Internet of things outlined on chalk boardThe term ‘Internet of Things’ (IoT) is becoming increasingly common, even starting to appear in consumer-focused publications. At the most basic level, the Internet of Things describes smart, Internet-connected devices that collect data ready for reporting.

For every genuinely useful device incorporated into the Internet of Things, like the Apple Watch, there are dozens of dubious ones, like the WiFi-connected water filter or the Bluetooth toothbrush. Clearly these devices have no business application at all (nor are they supposed to), but as the high profile face of IoT, they have shifted attention from genuinely useful implementations.

IoT set to experience explosive growth

Big Data, another buzzword of recent years, is commonly thought of as a technique for better understanding customers, and tailoring products and services to their needs. However, Big Data insights can also be applied to internal operations to boost efficiency and profit margins.

Realising this, many larger organisations have begun collecting data from inside their processes and operations to spot inefficiencies or opportunities for improvement. IoT sensors help to automate the data collection process so that employees can remain fully focused on their core job responsibilities.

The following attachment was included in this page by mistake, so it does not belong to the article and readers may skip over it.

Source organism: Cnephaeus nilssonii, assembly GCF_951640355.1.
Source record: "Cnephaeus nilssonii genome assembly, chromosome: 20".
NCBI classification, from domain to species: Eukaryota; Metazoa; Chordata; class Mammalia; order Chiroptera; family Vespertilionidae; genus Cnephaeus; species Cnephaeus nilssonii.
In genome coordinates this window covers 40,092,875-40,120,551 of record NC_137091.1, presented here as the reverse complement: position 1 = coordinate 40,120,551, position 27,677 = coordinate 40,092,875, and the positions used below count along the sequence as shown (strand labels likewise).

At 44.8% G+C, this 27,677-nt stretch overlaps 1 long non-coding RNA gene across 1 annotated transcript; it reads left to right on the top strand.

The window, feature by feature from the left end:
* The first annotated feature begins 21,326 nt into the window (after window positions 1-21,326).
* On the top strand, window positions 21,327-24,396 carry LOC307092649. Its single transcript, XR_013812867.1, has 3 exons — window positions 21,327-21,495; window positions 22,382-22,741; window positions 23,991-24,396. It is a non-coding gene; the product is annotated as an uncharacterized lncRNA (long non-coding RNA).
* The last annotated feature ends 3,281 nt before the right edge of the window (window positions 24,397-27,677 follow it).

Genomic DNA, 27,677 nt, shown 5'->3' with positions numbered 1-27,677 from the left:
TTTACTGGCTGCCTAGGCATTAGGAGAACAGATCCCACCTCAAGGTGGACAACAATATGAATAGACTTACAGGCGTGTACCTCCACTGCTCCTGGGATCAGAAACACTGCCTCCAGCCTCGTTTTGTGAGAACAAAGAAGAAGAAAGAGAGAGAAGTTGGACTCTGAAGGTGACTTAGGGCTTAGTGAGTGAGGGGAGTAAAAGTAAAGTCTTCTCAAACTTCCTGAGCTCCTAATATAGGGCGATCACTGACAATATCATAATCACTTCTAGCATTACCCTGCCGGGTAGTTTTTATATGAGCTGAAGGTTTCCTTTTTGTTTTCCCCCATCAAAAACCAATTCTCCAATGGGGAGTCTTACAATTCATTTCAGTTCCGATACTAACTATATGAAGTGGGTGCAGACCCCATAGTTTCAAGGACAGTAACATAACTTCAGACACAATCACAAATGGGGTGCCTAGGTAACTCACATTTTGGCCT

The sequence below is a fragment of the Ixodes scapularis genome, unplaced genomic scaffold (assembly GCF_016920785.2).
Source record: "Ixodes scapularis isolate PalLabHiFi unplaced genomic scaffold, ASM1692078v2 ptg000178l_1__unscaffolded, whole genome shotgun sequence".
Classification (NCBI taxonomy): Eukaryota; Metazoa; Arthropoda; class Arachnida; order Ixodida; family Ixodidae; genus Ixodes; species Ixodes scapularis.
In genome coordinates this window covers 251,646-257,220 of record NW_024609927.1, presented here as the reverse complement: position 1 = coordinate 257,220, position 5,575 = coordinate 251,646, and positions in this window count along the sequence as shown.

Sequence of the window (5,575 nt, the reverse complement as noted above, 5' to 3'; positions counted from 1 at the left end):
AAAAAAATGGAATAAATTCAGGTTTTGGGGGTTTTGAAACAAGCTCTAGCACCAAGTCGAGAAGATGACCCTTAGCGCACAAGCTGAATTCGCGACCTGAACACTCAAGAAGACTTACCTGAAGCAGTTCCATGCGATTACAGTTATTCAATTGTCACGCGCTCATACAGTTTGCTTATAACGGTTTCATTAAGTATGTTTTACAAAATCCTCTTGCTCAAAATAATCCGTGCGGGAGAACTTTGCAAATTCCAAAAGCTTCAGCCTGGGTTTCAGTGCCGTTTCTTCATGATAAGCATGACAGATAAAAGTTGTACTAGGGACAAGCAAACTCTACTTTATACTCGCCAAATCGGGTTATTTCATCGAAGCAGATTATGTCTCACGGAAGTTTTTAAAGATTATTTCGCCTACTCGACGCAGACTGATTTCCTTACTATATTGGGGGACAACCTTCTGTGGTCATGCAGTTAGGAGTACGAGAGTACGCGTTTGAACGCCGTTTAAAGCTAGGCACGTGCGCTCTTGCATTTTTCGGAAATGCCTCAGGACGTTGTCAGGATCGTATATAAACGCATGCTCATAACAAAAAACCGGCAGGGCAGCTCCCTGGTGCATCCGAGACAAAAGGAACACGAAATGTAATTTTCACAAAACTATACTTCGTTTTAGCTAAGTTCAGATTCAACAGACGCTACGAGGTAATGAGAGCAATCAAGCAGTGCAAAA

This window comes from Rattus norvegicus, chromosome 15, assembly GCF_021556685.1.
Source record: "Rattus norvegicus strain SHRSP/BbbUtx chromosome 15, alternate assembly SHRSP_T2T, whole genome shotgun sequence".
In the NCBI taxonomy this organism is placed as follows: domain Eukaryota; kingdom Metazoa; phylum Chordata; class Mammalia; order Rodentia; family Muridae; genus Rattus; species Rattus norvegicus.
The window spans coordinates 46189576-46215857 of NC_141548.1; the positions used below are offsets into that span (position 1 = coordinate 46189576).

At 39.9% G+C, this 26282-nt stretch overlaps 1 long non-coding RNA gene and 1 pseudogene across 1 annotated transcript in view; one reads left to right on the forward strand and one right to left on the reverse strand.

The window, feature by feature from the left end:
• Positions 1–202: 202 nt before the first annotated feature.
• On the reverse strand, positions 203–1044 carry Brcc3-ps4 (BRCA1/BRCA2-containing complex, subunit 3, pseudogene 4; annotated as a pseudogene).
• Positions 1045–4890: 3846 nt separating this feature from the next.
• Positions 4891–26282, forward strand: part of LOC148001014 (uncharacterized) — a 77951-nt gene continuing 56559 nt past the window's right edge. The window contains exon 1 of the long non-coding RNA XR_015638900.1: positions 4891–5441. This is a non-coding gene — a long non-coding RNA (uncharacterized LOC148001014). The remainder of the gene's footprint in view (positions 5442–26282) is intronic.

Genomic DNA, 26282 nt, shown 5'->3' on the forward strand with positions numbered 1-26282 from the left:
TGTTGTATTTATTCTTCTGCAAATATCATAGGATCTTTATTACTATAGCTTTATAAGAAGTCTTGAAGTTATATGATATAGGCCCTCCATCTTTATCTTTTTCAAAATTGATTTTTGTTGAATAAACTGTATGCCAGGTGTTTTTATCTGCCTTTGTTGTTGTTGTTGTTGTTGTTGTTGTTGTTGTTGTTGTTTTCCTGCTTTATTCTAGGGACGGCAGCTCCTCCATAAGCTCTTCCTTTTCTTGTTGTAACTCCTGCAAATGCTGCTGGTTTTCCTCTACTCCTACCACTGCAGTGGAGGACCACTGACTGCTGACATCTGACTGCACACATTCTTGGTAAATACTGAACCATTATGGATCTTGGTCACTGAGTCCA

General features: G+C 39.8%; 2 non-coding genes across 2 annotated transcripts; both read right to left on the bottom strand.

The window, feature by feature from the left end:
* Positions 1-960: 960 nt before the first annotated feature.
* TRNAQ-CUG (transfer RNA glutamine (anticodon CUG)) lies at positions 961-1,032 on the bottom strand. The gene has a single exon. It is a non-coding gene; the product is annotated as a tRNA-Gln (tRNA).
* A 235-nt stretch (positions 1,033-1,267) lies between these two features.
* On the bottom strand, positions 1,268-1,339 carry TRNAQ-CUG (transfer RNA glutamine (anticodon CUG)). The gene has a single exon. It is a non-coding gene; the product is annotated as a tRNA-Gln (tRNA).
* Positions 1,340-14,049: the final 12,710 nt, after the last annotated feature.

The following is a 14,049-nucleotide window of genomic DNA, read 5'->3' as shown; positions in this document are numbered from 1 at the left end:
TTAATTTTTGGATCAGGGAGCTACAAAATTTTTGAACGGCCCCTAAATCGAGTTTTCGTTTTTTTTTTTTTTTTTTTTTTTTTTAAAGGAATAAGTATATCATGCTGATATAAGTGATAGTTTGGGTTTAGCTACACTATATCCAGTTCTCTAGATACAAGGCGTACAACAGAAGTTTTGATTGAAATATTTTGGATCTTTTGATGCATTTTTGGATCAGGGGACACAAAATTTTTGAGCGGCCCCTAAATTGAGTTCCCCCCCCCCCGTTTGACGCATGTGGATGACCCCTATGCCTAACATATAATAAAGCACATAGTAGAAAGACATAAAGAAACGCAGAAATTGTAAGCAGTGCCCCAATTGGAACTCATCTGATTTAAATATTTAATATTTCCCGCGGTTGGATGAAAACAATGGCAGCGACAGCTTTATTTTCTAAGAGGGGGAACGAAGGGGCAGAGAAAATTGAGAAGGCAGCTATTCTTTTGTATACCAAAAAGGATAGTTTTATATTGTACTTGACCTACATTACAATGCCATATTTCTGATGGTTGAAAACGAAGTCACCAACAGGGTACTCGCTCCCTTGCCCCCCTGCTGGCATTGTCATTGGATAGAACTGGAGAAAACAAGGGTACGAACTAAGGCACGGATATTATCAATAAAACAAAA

Industry analyst IDC predicts that the global IoT market will grow at nearly 17% year-on-year, reaching $1.7 trillion by 2020.

An example of IoT at work

Global professional services firm Deloitte operates what they believe to be the most advanced building in the world – The Edge in Amsterdam. The building is equipped with thousands of sensors integrated into the light fittings on every floor.

These sensors capture all manner of environmental data – temperature, humidity and even how many people are in any room at any given point in time. Reports are then delivered to a central console where certain decisions can be made automatically.

If the sensors detect that one of the toilets on the sixth floor has not been used much during the day, the cleaning crew is alerted (via mobile app) to skip it during their rounds. Cleaners no longer have to visit every room to top up paper towels ‘just in case’ because the sensors can tell them in advance whether a top up is necessary.

The sensors also act as beacons that can direct visitors and consultants to any point in the building, using the company’s app. This means that authorised visitors do not need an escort for instance, preventing workers from being diverted to less productive tasks.

That same app can also be used to adjust the light levels and temperatures at each employee’s workstation to their preference. By tailoring the environment to each worker’s needs, productivity increases subtly to deliver company wide benefits.

Could your business benefit from IoT?

Deloitte-style tech may be beyond the reach of most SMEs, but it does offer a useful demonstration of how the Internet of Things can be applied in a business context. At this point small business owners should be asking themselves what kind of additional information they would benefit from collecting, and how technology could be applied to streamline that process.

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